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We have not made a final decision on the CLI yet. However I can tell you this:

Installing and updating Kirby

We are working (right now actually!) on massively simplifying the installation of Kirby 3 with Composer.

As Composer was built to be a package manager in the first place, it is a lot more robust and reliable than than our CLI. Also, Composer can already be used to install Kirby plugins that support it as well as other libraries as @jenstornell pointed out, so it doesn’t make any sense to re-invent the wheel and maintain our own installation method.

Our goal is to make Composer work out of the box without much manual configuration. Let’s hope it all works out nicely. If it does, we will support that installation method officially and also document how to use it.

In that case, the Composer installation method would replace the respective CLI features as it’s just the better solution in our opinion. You will see once we got it working. :slight_smile:

Other CLI features

The features that can’t be provided by Composer are:

  • creating a new site by setting up a starterkit/plainkit/langkit as well as
  • the several make/delete/clear commands.

I myself haven’t used those features in the CLI as creating or deleting those files yourself takes just a few seconds – pretty much the same time you need to type in the CLI command if you factor in that you need to navigate to the directory in the terminal first each time you work on a different project.
Creating a new site just means downloading a ZIP from GitHub and extracting it. The CLI doesn’t do it differently. And if you already have your own site template, the CLI can’t help with copying it anyway.

Your opinion

But that’s just my opinion. I would like to know how many of you use the additional features of the CLI at the moment:

  • Yes, I use the additional CLI features regularly.
  • No, I don’t use the CLI because of those features. I only use it to install and update Kirby.
  • No, I don’t use the CLI at all.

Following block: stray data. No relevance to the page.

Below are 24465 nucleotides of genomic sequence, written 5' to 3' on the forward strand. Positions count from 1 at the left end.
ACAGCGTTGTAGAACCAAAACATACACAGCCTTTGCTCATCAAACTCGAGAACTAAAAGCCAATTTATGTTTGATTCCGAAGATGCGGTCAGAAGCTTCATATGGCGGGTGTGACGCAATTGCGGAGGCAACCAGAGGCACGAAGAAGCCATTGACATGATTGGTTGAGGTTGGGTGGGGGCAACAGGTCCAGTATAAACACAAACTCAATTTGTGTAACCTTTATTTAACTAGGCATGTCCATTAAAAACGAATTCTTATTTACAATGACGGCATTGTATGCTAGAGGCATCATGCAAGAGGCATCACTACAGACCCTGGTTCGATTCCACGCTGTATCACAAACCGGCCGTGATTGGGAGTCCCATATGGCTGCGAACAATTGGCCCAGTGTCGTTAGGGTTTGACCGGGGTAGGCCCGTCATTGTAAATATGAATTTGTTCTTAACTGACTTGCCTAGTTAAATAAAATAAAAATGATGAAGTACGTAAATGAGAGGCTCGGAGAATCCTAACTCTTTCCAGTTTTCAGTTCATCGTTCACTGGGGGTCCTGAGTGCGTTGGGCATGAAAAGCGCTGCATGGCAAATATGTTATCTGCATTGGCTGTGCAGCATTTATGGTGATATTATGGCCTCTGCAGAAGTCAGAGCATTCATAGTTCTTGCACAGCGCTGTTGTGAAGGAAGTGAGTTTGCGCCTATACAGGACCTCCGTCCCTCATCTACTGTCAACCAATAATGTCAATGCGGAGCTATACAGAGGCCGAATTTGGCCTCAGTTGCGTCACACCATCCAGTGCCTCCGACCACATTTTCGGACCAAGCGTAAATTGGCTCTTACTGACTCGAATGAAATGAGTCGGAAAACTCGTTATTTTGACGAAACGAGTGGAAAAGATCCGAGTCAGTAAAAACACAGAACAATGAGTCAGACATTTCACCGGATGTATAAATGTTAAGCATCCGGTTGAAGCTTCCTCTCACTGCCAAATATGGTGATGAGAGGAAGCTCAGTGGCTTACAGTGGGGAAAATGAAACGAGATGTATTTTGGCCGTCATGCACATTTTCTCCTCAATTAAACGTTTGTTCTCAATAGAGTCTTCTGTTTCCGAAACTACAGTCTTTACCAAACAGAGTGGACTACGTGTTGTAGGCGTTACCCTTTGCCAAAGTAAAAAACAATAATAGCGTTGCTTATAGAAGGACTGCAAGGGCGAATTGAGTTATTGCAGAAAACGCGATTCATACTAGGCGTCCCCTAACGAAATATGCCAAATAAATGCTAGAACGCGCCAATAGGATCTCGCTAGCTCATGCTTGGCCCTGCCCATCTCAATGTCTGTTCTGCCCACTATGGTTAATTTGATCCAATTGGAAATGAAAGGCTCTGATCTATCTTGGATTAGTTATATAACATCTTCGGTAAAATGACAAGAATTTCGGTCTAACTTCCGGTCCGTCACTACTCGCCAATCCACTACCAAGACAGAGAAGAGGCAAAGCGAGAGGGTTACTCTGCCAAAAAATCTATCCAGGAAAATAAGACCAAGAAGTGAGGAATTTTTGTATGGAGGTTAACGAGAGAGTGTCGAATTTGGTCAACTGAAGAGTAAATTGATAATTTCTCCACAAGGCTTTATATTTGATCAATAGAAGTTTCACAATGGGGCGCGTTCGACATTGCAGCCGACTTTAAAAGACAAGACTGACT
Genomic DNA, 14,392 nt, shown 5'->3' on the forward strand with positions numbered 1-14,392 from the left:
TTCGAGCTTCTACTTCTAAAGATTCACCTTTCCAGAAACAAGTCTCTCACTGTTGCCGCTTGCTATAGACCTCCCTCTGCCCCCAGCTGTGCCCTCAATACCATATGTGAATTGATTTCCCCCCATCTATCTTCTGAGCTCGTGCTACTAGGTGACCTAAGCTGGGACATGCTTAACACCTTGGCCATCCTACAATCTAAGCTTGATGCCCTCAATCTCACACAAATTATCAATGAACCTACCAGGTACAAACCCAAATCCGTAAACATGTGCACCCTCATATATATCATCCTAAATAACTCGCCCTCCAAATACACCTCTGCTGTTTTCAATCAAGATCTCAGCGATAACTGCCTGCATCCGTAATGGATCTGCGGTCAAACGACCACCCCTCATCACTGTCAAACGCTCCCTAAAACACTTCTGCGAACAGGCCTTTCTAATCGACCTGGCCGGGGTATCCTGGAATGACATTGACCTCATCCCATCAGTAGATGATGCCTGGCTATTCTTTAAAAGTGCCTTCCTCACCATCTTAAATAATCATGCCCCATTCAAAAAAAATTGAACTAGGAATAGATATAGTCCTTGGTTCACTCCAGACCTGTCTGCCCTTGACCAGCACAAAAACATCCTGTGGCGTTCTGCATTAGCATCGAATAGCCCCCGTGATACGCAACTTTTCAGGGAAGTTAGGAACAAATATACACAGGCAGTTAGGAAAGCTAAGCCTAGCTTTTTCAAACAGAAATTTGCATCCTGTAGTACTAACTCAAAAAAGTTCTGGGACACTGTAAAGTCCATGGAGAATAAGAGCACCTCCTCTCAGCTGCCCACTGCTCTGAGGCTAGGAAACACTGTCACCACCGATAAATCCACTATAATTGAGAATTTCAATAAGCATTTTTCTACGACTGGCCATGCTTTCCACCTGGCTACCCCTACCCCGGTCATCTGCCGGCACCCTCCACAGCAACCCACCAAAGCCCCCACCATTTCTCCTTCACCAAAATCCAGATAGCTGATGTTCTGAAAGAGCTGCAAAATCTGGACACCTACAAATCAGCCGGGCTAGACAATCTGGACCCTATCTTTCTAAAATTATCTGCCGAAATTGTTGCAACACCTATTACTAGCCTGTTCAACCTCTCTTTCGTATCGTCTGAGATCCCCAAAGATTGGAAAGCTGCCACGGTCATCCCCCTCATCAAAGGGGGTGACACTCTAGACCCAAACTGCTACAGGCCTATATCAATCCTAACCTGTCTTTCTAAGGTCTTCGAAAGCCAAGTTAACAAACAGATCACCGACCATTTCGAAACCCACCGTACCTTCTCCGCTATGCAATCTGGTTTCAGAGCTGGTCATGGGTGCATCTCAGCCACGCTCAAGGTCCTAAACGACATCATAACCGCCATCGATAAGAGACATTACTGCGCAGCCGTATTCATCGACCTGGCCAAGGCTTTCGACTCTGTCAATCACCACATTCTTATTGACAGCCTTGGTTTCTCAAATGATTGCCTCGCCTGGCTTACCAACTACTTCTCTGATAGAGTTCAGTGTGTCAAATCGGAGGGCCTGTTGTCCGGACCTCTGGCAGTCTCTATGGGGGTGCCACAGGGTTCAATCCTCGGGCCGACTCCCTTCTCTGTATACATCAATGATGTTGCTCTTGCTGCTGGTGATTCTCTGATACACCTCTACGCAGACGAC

0 voters

If you voted for “Yes”, I’m also interested in your workflows where the CLI can help you and why you use the CLI for them. Thanks in advance!

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Roll your own is probably not an option if you regard the CLI as an integral part of a CMS. And we all know how it goes with plugins/third party tools: if the developer doesn’t have the time to maintain it or loses interest, these things are abandoned, which doesn’t make sense for things that are part of your workflow.

Personally, I use the CLI a lot, but only for its core functionality which can probably easily be replaced with something else. For the rest, I always found the CLI lacking functionality. Creating single blueprint/template/controller files is not really faster than creating these files in the filesystem or in an editor.

However, I’ve really gotten used to installing plugins via the CLI and I’m not sure that I’d love adding these as dependencies to a composer file first… but this is probably a very special requirement in the support context.

The CLI as it currently exists would only make sense if it would see those enhancements, for example, taking a list of files to create or create a whole set of files.

Sure, with the best intentions in the world, people eventually loose momentum and things get abandoned. However, @luxlogica is working in a team that have grown to rely on the CLI as a key part of the teams work flow. I suggested it as it seems his team has a vested interest in creating and maintaining such a tool internally to help them.

@lukasbestle I had to vote no, but I would 100% use the CLI (To maintain and install Kirby, not so much with creating controllers and blueprints etc. It’s faster to just do that in the editor). The reason I don’t use it is because at the time I tried it out, it wouldn’t work for me because I keep all my sites on a dedicated hard drive. There was an issue in the CLI that meant it failed to move packages to another volume. If it wasn’t for that i would totally use the CLI.

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Composer has a command that installs a package and at the same time adds it to your composer.json for you, so it’s the best of both worlds: